Dormont Dogs | Food | Pittsburgh | Pittsburgh City Paper

Location:2911 Glenmore Ave., Dormont. 412-343-0234
Hours: Mon.-Sat. 11 a.m.-8 p.m.
Prices: $1-3
Fare: Hot dogs with gourmet toppings
Atmosphere: Tubesteak café
Liquor: None
Smoking: None permitted

The humble hot dog seems to be undergoing a bit of a renaissance, and not just at the ballpark. Though Downtown's beloved Yovi's Taste of Chicago closed a couple years back, the revival of Station Street, in East Liberty, the advent of hot-dog carts Downtown, in Shadyside and elsewhere, and various shops in the suburbs herald good times for America's beloved tubesteak.

Located just off the Potomac Avenue drag, Dormont Dogs occupies a small storefront with a ketchup, mustard and relish paint scheme. This is no mere hot-dog vendor, however, but an actual hot-dog restaurant, with all the ambition that implies. Run by Captain Barnes, the former executive chef of the decidedly upscale Sonoma Grill, Dormont Dogs' emphasis is on top-quality frankfurters, local bakery buns and fresh, beautiful toppings, many made in house.

Most dogs are named after borough streets, and preparations range from the classic chili dog to a variety of innovative dressings. For example, the Texas Avenue Dog is topped with chili sauce, cheddar, sour cream and Fritos; the Bruschetta Dog, with marinated tomatoes, pesto and parmesan; and The Dog Father is spiced up with pepperoni, salami, mozzarella, romaine, banana peppers and Italian vinaigrette. There are a few non-wiener items on the menu, including soups, and any style can be made with a veggie dog.

With so many interesting choices, we were happy that the dogs weren't jumbo: no foot-long option, nor too-fat quarter-pounders. Instead, Barnes' fine-dining experience shows in the attractive presentations and well-proportioned combinations. Even a traditionally messy dog, like a Chicago-style, doesn't fall apart halfway through. Jason confirmed that, ordering the Illinois Avenue, which is brazenly unorthodox: no poppy-seed bun (Dormont Dogs sources all its buns from Kribel's, in Brookline), no Vienna-brand dog (the house brand is the venerable Sabrett's) and no sport peppers (Chicago's odd, miniature contribution to the world of capsaicin). Yet the sandwich is utterly true to the Second City spirit, sprinkled with poppy seeds, topped with diced tomatoes and carefully placed rings of jalapeno. Close your eyes, and you'll think you're in Chicago.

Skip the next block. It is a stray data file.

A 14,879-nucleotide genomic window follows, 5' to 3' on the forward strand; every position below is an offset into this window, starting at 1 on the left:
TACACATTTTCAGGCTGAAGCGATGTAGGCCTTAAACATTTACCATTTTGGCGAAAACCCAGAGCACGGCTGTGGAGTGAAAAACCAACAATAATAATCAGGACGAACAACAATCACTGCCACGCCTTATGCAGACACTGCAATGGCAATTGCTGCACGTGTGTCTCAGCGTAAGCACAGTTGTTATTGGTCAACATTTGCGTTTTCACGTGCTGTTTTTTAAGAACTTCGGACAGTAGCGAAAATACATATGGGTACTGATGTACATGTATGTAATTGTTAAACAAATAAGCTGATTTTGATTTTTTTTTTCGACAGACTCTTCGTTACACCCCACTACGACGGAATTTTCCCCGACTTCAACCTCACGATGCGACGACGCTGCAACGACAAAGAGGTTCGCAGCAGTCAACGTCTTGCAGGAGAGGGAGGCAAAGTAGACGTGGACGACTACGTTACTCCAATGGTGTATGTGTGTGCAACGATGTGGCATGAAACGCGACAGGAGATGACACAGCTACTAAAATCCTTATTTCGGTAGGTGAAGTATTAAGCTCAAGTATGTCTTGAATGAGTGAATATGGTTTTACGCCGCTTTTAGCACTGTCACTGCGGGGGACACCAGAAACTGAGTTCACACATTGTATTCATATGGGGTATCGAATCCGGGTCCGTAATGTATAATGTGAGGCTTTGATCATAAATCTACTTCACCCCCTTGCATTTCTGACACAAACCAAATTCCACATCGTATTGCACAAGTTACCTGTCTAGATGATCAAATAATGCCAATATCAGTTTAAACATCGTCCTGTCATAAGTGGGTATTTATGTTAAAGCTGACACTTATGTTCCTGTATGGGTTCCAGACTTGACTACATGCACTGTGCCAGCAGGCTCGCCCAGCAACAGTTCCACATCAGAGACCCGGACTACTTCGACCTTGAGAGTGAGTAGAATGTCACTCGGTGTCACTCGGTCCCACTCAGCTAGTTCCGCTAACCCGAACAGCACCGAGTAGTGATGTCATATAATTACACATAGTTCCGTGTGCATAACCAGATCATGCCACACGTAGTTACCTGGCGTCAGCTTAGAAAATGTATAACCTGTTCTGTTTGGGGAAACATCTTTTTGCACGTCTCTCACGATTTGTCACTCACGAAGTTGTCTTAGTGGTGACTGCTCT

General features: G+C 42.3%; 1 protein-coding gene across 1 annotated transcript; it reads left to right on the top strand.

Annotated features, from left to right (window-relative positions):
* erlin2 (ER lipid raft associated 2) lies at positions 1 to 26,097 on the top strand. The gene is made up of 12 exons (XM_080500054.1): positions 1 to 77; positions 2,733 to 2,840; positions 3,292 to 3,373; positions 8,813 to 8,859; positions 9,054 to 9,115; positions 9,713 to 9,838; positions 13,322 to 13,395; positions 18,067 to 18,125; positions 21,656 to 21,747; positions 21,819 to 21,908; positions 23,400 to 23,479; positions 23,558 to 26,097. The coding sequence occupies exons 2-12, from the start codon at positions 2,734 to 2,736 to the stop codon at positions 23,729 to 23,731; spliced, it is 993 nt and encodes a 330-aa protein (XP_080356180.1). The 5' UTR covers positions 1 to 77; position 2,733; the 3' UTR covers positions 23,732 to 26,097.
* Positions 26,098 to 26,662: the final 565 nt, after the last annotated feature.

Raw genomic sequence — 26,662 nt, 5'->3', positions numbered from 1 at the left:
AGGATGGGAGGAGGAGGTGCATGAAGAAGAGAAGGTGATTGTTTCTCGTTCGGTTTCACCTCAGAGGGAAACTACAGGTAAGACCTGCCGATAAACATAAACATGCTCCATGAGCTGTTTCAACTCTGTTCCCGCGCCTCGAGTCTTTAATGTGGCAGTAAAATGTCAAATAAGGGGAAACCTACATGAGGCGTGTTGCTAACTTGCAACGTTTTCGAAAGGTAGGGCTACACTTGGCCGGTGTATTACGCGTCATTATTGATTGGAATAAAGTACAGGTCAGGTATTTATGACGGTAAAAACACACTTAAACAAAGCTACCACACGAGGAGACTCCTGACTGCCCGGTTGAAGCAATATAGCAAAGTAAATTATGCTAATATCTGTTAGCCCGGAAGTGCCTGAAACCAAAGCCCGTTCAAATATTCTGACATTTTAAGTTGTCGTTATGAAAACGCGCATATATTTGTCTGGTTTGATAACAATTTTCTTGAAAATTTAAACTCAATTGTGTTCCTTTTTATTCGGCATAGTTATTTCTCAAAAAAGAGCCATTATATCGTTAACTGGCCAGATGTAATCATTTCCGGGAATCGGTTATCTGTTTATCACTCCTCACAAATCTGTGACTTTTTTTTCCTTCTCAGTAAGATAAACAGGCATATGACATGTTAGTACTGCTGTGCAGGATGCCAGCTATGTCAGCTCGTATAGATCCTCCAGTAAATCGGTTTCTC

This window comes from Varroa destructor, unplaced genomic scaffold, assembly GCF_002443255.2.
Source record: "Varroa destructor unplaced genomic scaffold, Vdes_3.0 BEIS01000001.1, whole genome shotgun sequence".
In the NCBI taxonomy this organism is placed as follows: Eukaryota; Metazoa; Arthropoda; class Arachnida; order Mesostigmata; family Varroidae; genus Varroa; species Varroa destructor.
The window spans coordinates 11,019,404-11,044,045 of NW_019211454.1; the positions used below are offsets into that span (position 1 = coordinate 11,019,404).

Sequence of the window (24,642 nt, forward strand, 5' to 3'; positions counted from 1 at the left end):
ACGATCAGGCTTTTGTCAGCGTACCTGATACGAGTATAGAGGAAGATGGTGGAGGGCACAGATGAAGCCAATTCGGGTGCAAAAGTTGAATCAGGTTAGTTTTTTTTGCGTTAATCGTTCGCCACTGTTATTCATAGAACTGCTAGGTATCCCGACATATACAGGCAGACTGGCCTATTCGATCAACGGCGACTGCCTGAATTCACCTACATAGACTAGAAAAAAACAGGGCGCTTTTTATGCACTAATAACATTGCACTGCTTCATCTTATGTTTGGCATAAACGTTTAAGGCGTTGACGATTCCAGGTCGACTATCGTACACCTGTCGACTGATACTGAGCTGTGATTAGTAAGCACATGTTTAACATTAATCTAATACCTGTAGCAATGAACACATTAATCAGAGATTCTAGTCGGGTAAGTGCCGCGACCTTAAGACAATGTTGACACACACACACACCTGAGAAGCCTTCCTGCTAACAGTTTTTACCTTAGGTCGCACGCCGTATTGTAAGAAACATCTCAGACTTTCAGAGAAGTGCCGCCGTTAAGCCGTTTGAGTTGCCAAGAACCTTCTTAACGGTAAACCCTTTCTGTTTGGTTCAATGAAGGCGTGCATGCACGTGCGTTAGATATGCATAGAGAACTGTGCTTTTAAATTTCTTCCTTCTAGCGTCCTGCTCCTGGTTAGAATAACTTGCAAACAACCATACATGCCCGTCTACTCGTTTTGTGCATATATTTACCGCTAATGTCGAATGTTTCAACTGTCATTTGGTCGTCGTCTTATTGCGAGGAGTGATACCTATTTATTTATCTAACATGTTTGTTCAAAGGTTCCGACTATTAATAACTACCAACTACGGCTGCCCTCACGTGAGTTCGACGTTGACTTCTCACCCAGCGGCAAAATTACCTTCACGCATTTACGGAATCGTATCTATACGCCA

Jason also tried a Reuben Dog, one of his favorite styles, and not a common one. Dormont delivered. Topped with Swiss cheese, sauerkraut and Thousand Island dressing, it can be a recipe for a mess, but with Dormont Dogs' typically thoughtful portioning of the toppings, everything stayed contained on the bun. There was a lot of kraut, but its flavor was mild and the texture not too wet, so it held up well: another good example of attention to detail.

Angelique considered the Wisconsin Avenue Dog, with its luscious-sounding four-cheese topping of Swiss, pepper jack, cheddar and provolone, but ended up getting the Arkansas Avenue, topped with cheddar, crumbled bacon, scallions and horseradish sauce. Unlike many multi-dressed dogs elsewhere, whose "toppings" end up instead "clumped to one side," the Arkansas Avenue's were artfully arrayed on top. Visually, it was almost a shame to bite into this dog, but the taste -- meaty, creamy, salty and zingy -- was addictive, and it was gone in no time. The only question was, should she order another?

Instead, we sampled a couple of side dishes -- baked beans and potato salad -- and one non-dog item, the Bo Bo, a pizza made on an open-faced bun. The latter was unremarkable, although it highlighted the benefits of a real bakery bun; Jason can attest that the kind that come eight to a pack don't hold up so well to this treatment. The beans were Boston-style, but not too sweet, which helped them complement the sophisticated flavors of the dogs. The potato salad, flavored with caraway seeds and pickle juice, was pleasantly creamy and chunky.

Hot dogs don't get enough gastronomic respect. Since nobody makes them in-house, they are all too often treated as a mere commodity, to be boiled or grilled and slapped indifferently on a bun. Kudos to Captain Barnes, and his wife and co-restaurateur Rachel Dudley, for recognizing that a good frankfurter on a good bun is a worthy palette for culinary craft -- and even creativity.




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